If the earth disappeared in the morning, would anyone out there notice?
Obviously, the largest object in our solar system is the sun. All other objects - including planets, such as the earth, moons, meteorites, asteroids, etc. differ from the sun in two key aspects. First, they are much, much, much smaller. The sun itself contains >99.8% of the total mass of the solar system, that is, the sun is more than 500 times heavier than the mass of all other objects, combined.
The second key difference is that the sun is the only object in the solar system that emits light (shines). All other objects – including, of course, the moon - do not emit their own light, but only reflect the light that they receive from the sun. It is only at the sun that nuclear reactions take place, that produce the heat and light we get. Thus, by definition, the sun is the only star in our solar system.
The stars that we see in the night sky (when it is not cloudy) are all similar to our own sun in this basic respect: nuclear reactions take place within their cores, and as a result they emit the light that we see.
For centuries, philosophers and scientists assumed that extrasolar planets, namely planets that orbit stars other than our own sun, exist. However, clearly, as these planets are presumably much smaller than their parent star, and so neither do they emit light, then there was no way of confirming this hypothesis - which, interestingly enough is rooted very deeply into the (western) culture.
The development of stronger telescopes and detection techniques led, in 1994, to the first confirmed discovery of an extrasolar planet. Although this first detection took place only slightly over 20 years ago, by now (2015) nearly 2000 extrasolar planets have been detected, and this number is rapidly growing.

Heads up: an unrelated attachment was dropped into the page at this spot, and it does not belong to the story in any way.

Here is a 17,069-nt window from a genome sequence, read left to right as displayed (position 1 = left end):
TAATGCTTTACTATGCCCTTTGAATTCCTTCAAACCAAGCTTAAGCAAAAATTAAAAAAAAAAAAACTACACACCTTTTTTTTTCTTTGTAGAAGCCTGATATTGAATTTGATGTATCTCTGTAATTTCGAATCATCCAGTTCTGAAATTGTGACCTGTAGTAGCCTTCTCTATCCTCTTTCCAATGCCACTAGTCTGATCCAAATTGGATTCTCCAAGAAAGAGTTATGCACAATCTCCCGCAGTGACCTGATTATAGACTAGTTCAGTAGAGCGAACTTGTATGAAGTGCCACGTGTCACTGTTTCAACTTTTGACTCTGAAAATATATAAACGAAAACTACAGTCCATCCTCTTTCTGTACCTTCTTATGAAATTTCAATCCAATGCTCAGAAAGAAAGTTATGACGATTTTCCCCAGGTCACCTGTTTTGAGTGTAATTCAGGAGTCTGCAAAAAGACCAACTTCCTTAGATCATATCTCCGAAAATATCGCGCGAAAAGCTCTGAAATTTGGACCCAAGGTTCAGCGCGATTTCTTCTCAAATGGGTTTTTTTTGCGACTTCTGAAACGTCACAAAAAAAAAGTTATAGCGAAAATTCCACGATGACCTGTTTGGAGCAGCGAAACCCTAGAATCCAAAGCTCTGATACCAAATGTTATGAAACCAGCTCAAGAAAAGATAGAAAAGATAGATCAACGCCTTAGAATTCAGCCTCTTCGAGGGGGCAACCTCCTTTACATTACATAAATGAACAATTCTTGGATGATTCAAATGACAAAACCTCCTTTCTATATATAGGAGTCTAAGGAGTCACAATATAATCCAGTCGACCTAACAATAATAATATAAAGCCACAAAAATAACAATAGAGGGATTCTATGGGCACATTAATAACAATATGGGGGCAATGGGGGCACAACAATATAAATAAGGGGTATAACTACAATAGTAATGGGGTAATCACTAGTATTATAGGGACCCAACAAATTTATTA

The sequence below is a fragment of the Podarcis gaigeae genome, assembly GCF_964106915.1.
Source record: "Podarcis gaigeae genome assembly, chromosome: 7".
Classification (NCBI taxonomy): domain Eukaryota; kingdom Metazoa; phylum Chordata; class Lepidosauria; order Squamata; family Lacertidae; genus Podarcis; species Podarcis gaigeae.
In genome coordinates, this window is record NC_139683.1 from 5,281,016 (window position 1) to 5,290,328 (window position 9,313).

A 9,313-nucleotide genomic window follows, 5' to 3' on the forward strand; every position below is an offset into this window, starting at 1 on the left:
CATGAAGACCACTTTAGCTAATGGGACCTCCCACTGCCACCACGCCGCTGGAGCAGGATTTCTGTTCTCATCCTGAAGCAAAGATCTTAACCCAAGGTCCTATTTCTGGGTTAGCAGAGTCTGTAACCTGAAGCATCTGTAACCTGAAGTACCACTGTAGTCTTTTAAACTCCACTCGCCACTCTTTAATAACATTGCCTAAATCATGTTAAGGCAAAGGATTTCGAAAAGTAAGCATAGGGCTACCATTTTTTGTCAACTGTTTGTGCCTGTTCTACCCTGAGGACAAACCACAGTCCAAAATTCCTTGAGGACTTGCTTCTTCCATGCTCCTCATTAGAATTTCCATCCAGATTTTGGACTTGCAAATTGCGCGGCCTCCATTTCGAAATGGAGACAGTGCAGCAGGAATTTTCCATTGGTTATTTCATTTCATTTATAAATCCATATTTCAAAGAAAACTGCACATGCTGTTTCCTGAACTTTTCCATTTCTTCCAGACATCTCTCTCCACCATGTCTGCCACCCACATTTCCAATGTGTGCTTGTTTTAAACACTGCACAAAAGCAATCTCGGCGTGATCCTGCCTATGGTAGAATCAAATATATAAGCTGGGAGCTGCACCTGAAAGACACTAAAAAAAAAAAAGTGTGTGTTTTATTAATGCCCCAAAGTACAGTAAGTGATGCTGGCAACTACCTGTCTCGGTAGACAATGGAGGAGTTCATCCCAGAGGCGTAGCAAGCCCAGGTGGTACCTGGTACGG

There are two main ways in which such detections are done, both are indirect. The first is to use the fact that when a planet, in its orbit moves in front of its parent star, it slightly "hides" it - similar to solar eclipse, that happens when the moon hides the sun. Of course, this cause a minute decrease in the light observed from the star, but current telescopes are strong enough to see this minute change.
The second technique uses the fact that the existence of planet slightly affects the motion of the star - not only the planet rotates around its star, but the star is also moving around the common centre of mass. This slight motion can be detected using the Doppler effect.
Both these detection techniques are very difficult to conduct; both are easiest when the planet is very close to its own star and very big. Indeed, the first planets that were detected were large, Jupiter-size planets that orbit very close to their star, in orbits which resembles that of mercury (the closest planet to our own sun).
However, as the telescopes gets stronger and stronger, and as the accuracy of measurements gets better, smaller planets that orbit further away from their stars are being detected. The "holy grail" in this field is to detect planets in the "habitable zone": these are planets that are both small enough and are sufficiently far away from their star that water could exist on them in liquid form - providing the necessary ingredient for life, as we know it. It seems that this goal was recently achieved, with the dedicated Kepler satellite announcing on July 2015 the detection of a planet called "Kepler 452b", which is the first planet which could potentially host life.
Thus, we are witnessing a very rapid growth in our knowledge of extrasolar planets in the past 20 years or so. I therefore have all reasons to believe that in the future - the near future, more and more extrasolar planets will be detected. Currently (2015), there are still no evidence for life in any of these planets. But of course, nobody knows whether life actually exists in any of these planets. If so, it is definitely a possibility that whoever lives there might be building their own telescopes, looking at us... in which case, they will be able to notice if the earth disappears one day.